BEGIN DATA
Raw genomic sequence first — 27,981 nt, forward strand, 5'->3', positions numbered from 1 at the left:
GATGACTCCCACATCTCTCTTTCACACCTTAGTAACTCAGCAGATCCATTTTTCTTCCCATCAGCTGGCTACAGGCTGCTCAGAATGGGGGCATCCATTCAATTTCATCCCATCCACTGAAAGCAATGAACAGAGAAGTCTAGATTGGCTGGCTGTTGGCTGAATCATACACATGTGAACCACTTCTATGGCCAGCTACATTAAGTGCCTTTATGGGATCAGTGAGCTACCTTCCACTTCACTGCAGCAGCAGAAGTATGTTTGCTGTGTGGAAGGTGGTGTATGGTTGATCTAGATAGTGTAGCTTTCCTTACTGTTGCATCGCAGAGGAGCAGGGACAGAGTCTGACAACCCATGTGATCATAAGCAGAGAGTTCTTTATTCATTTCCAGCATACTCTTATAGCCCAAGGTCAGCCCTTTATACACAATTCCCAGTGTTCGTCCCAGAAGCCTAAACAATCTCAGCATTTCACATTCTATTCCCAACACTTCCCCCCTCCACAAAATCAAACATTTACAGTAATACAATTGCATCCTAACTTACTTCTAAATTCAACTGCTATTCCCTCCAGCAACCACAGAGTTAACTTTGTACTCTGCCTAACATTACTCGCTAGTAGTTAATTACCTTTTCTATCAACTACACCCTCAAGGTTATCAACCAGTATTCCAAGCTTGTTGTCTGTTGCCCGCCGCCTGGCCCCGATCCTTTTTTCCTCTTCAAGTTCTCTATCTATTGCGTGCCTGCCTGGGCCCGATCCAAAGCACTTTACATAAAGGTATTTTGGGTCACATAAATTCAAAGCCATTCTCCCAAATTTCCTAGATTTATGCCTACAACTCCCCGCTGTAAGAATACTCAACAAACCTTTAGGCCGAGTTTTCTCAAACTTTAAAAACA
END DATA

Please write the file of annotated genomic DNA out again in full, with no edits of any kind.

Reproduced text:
Raw genomic sequence first — 27,981 nt, forward strand, 5'->3', positions numbered from 1 at the left:
GATGACTCCCACATCTCTCTTTCACACCTTAGTAACTCAGCAGATCCATTTTTCTTCCCATCAGCTGGCTACAGGCTGCTCAGAATGGGGGCATCCATTCAATTTCATCCCATCCACTGAAAGCAATGAACAGAGAAGTCTAGATTGGCTGGCTGTTGGCTGAATCATACACATGTGAACCACTTCTATGGCCAGCTACATTAAGTGCCTTTATGGGATCAGTGAGCTACCTTCCACTTCACTGCAGCAGCAGAAGTATGTTTGCTGTGTGGAAGGTGGTGTATGGTTGATCTAGATAGTGTAGCTTTCCTTACTGTTGCATCGCAGAGGAGCAGGGACAGAGTCTGACAACCCATGTGATCATAAGCAGAGAGTTCTTTATTCATTTCCAGCATACTCTTATAGCCCAAGGTCAGCCCTTTATACACAATTCCCAGTGTTCGTCCCAGAAGCCTAAACAATCTCAGCATTTCACATTCTATTCCCAACACTTCCCCCCTCCACAAAATCAAACATTTACAGTAATACAATTGCATCCTAACTTACTTCTAAATTCAACTGCTATTCCCTCCAGCAACCACAGAGTTAACTTTGTACTCTGCCTAACATTACTCGCTAGTAGTTAATTACCTTTTCTATCAACTACACCCTCAAGGTTATCAACCAGTATTCCAAGCTTGTTGTCTGTTGCCCGCCGCCTGGCCCCGATCCTTTTTTCCTCTTCAAGTTCTCTATCTATTGCGTGCCTGCCTGGGCCCGATCCAAAGCACTTTACATAAAGGTATTTTGGGTCACATAAATTCAAAGCCATTCTCCCAAATTTCCTAGATTTATGCCTACAACTCCCCGCTGTAAGAATACTCAACAAACCTTTAGGCCGAGTTTTCTCAAACTTTAAAAACA